Guest post by Cass Mullane, Creative Innovator, Right-Brain Business Plan® Licensed Facilitator, Prosper Creatively, LLC

Several weeks ago I had a total knee replacement. It’s healing beautifully and I plan to have the other knee done before the end of the year. Thanks to innovations in knee parts over the years, I’ll practically be bionic!

While I knew I’d be out of commission for a while after surgery, I did not plan on being so tired. My sleep habits have changed and I’ve been working only about half a day, then it’s home to do rehab, ice and sleep. I know I will improve as the weeks go by and I will be able to return to the pace I’m accustomed to before the surgery.

But now I’m wondering if I really need to return to that pace.

I’ve been a business coach since 2004 and I love helping clients see the difference that consistent small shifts can make. Plus, I’m an artist and, of course, I love exploring my creative side. I run my business out of a beautiful studio and I’m surrounded by creative supplies, creative people and inspiration every day.

As part of my practice, I make a point of marrying business and creativity in sessions with clients. After all, creativity is essential to innovation. And without innovation, a business can go flat. I also help clients pay close attention to the innovative hits and respond to them. We all receive the hits, it’s what we do next that matters.

I listened to my body and now it’s time for new knees. So why not listen to my soul and these internal cues for change and make a few shifts in my business.

I have a fresh goal to balance the amount of time I spend working with clients and the amount of time I spend working on my art. In order to do this, I’m reducing the number of clients I work with and increasing the number of retreats I do each year. I’ll make the retreats a luscious mix of business and creativity held in interesting locales (like Barcelona). An added bonus: I’ll be able to enjoy the retreats even more with my new bionic knees!

My business was fun before, now it promises to be over the top fun. I’ll spend my time doing the things that only I can do and delegating most of the rest of the work to others so they can do what they love. Just making this change has made me feel lighter, refreshed and inspired.

What are you doing to keep your business fresh?

What are you doing to keep yourself fresh?

Are you listening to your body and to your soul and responding to those needs?

Paying attention to the signals that a transition is needed, and doing something about it, often leads to bigger changes than you originally imagined.

Making simple shifts, whether by setting a fresh goal or intentionally shaking up your priorities, can result in a more pleasant balance for you a business person and a human being. Of course, you also have to do the normal work of making your plan, executing it and adjusting it as time passes. But when you do, you will feel that fresh excitement that you felt when you first started your business.

Like many great innovators, Cass Mullane has the unique combination of being a strong creative as well as a strategic thinking MBA. After departing the corporate world in 2004, Cass built a thriving business and personal coaching practice that focuses on accountability and specializes in solid business skills for right brainers and creatives. Tapping into this whole brain approach has helped to make Cass a highly valued coach with an international clientele.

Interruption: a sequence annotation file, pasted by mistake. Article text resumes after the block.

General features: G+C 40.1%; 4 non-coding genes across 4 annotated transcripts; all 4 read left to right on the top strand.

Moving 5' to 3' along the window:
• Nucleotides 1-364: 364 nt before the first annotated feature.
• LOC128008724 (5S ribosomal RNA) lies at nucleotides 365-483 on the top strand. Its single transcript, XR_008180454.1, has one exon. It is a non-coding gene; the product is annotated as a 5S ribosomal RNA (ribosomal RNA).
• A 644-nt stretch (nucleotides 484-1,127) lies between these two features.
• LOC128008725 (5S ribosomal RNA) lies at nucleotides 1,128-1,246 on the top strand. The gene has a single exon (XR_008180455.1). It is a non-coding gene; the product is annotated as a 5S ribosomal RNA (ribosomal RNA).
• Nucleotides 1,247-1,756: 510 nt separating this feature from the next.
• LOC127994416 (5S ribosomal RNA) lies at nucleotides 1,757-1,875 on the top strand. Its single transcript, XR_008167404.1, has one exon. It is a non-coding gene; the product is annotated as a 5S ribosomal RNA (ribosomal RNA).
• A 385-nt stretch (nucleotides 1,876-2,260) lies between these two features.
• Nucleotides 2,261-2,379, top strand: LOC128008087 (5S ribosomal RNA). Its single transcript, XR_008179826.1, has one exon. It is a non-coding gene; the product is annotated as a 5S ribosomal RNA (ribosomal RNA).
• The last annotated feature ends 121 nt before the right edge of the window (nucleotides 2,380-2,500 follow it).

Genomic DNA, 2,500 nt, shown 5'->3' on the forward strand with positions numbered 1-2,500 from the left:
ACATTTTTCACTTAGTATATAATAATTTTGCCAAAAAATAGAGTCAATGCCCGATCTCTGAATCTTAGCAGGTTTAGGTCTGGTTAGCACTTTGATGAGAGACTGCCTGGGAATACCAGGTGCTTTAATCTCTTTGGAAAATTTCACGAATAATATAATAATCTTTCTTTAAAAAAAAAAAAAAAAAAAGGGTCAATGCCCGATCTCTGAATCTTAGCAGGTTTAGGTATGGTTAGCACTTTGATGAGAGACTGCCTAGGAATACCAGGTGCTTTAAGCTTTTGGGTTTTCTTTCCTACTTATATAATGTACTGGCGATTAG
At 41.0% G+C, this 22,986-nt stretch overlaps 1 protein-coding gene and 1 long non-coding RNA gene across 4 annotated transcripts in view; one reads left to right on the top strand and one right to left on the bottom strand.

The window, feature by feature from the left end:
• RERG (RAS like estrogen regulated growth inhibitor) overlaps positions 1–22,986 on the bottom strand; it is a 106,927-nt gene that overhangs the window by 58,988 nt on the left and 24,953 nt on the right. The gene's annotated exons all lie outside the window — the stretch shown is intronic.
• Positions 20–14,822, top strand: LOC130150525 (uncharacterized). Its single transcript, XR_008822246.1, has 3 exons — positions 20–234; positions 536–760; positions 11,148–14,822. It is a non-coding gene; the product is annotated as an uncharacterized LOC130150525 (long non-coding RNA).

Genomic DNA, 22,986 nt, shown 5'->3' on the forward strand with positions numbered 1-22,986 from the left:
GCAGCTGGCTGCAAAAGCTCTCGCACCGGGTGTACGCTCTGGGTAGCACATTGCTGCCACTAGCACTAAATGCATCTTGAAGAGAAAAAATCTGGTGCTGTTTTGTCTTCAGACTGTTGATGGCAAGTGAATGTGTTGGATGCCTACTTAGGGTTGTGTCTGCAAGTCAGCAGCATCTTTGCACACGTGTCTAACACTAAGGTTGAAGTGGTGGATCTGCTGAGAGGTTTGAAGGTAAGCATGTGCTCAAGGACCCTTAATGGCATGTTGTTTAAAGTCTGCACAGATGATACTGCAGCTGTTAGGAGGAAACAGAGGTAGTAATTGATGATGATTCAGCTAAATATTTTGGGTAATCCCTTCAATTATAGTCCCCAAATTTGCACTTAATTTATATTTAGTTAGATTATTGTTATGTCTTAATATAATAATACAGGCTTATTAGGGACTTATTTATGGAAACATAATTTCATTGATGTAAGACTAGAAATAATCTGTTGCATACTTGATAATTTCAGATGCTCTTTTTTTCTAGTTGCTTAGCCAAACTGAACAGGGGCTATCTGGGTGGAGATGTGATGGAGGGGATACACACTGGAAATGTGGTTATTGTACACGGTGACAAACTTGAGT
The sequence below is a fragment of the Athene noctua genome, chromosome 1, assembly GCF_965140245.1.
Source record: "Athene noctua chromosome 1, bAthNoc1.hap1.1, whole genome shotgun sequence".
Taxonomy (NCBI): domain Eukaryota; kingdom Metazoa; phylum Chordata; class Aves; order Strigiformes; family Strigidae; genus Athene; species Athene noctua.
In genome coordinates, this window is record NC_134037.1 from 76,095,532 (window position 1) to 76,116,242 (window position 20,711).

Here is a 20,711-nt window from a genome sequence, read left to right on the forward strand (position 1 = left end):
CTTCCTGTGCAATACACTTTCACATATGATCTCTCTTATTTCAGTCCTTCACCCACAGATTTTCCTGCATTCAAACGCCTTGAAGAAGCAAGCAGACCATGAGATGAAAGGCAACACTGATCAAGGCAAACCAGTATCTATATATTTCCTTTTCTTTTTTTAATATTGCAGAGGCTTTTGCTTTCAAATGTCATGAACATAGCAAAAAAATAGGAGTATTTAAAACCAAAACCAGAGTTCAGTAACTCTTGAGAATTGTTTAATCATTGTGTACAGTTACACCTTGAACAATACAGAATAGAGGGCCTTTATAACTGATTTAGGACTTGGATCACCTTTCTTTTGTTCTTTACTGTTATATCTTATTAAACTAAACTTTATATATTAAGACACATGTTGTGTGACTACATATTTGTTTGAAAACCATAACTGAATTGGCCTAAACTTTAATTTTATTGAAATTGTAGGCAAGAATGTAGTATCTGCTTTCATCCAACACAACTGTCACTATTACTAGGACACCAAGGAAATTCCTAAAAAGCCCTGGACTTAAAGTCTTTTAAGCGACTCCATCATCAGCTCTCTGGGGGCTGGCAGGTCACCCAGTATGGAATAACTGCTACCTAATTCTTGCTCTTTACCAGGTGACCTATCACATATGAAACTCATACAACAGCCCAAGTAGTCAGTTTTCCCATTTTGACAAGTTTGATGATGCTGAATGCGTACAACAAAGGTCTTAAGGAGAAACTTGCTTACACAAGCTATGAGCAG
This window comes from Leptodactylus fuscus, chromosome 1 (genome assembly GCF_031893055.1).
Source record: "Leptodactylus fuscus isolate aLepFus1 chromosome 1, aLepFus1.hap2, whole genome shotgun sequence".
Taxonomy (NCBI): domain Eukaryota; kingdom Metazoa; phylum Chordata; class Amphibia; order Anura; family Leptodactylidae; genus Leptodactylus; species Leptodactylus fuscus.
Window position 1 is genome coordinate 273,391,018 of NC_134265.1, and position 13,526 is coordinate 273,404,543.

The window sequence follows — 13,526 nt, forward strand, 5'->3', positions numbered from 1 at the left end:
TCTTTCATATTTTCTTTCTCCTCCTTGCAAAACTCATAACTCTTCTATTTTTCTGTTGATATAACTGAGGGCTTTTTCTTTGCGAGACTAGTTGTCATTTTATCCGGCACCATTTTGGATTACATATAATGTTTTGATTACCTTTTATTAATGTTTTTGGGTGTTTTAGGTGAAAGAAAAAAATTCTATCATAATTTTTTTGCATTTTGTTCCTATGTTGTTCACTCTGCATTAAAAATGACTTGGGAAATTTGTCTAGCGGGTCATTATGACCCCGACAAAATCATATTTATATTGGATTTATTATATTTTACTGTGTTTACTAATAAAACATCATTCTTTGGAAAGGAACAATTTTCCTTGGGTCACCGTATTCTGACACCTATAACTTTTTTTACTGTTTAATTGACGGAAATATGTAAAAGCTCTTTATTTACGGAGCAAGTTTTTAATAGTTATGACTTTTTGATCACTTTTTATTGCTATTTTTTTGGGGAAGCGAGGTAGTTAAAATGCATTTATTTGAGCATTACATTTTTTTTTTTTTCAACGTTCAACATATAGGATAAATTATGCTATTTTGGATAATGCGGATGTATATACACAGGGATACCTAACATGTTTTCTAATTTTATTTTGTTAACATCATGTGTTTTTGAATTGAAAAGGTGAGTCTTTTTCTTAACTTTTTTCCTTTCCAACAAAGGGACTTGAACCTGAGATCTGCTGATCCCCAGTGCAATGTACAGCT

Cass’ new #1 International Bestseller, ­The Cool Stuff Jar: Three Simple Ways to Live a Happier Life, is now out on Kindle! Keep tabs on the book launch and all the fun following the launch by visiting www.CoolStuffJar.com and entering your email. You can also follow Cass on Facebook!

Guest post by Cass Mullane, Creative Innovator, Right-Brain Business Plan® Licensed Facilitator, Prosper Creatively, LLC

How are you at dealing with distractions? Do you find your day slipping away because of distractions? On the other hand, perhaps you’re pretty good at managing your time and your attention. Either way, you need to have a few simple techniques in your bag in order to handle the barrage of distractions that you encounter each day.

Distractions fall into two broad categories: self-created and externally created. They can be productive or they can wreak havoc with your ability to get things done. Your job is to have the discipline to choose your distractions and your reactions wisely.

Self-created distractions abound. These are the games you play on your computer, the videos you watch, the social media you check, the wandering, the idle chatter, the breaks for beverages and snacks, the books and magazines, the shopping, day dreaming, whatever you choose to do that uses up your time.

As for externally created distractions, they can include the ping of your phone, an unexpected visitor, meetings, news, rumors and gossip, traffic or the weather. These are distractions that you have no control over, they just happen.

Remember, not all distractions are bad, they are just distractions. While you may not be able to control the arrival of a distraction, you certainly can control your reaction to it and how you deal with it.

Let’s look at games on the computer. This is a self-created distraction that people generally associate with wasting time. One sure fire technique you can use to sensitize yourself to how much time you actually spend on games is to physically track the amount of time you are playing online. When you add it up, it can be shocking. Then, when you look at the pile of work not yet completed, it may be just the kick in the pants that you need to start making a better choice on where to spend your precious time. If you’re not ready to cut out games all together, an effective technique to manage your games is a using a timer. Set the timer and when it goes off you stop and close the game. Period.